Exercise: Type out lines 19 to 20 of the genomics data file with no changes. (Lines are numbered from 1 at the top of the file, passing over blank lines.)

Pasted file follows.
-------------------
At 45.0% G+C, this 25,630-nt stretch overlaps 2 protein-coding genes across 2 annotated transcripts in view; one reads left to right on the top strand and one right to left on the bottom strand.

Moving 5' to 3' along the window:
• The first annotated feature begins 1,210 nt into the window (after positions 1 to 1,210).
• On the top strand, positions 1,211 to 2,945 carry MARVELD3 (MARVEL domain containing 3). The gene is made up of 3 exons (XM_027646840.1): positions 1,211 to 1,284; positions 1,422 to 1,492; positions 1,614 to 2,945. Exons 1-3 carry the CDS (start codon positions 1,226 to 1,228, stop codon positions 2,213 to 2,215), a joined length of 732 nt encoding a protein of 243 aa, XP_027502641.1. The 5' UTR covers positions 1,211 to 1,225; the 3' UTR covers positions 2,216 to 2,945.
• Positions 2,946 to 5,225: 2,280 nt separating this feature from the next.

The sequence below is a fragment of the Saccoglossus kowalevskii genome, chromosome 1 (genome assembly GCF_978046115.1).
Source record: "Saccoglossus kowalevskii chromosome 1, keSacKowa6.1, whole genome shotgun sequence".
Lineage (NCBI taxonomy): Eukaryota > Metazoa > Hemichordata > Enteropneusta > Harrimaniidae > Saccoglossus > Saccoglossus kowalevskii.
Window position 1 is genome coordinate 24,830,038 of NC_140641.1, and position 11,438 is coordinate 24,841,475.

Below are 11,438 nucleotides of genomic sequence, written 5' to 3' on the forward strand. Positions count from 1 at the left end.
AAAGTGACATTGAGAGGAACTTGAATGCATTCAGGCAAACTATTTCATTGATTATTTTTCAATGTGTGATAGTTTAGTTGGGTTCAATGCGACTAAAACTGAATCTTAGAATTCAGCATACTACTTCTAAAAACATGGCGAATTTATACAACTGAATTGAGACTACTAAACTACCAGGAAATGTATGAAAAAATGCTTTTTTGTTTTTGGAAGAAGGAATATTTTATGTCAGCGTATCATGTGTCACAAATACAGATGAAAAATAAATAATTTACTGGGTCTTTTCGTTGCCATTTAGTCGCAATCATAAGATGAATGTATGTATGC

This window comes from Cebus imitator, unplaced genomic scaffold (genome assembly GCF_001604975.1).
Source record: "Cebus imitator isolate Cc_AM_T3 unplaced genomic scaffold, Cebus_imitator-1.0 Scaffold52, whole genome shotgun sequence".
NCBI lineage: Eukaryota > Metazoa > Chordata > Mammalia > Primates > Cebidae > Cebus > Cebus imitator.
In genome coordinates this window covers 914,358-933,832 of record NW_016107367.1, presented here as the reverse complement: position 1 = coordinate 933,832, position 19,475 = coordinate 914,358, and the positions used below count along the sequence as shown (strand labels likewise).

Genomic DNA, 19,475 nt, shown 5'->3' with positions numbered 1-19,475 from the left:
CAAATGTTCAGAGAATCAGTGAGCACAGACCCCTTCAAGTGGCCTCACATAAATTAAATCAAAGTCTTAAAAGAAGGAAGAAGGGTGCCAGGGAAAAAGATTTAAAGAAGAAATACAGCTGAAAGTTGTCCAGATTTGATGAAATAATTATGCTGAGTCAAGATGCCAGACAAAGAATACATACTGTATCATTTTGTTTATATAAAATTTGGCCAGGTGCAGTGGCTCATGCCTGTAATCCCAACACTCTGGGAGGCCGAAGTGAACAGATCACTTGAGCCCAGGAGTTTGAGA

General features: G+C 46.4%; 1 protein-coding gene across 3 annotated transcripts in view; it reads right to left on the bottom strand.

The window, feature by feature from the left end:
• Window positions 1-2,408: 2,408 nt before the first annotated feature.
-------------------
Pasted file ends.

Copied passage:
The window, feature by feature from the left end:
• Window positions 1-2,408: 2,408 nt before the first annotated feature.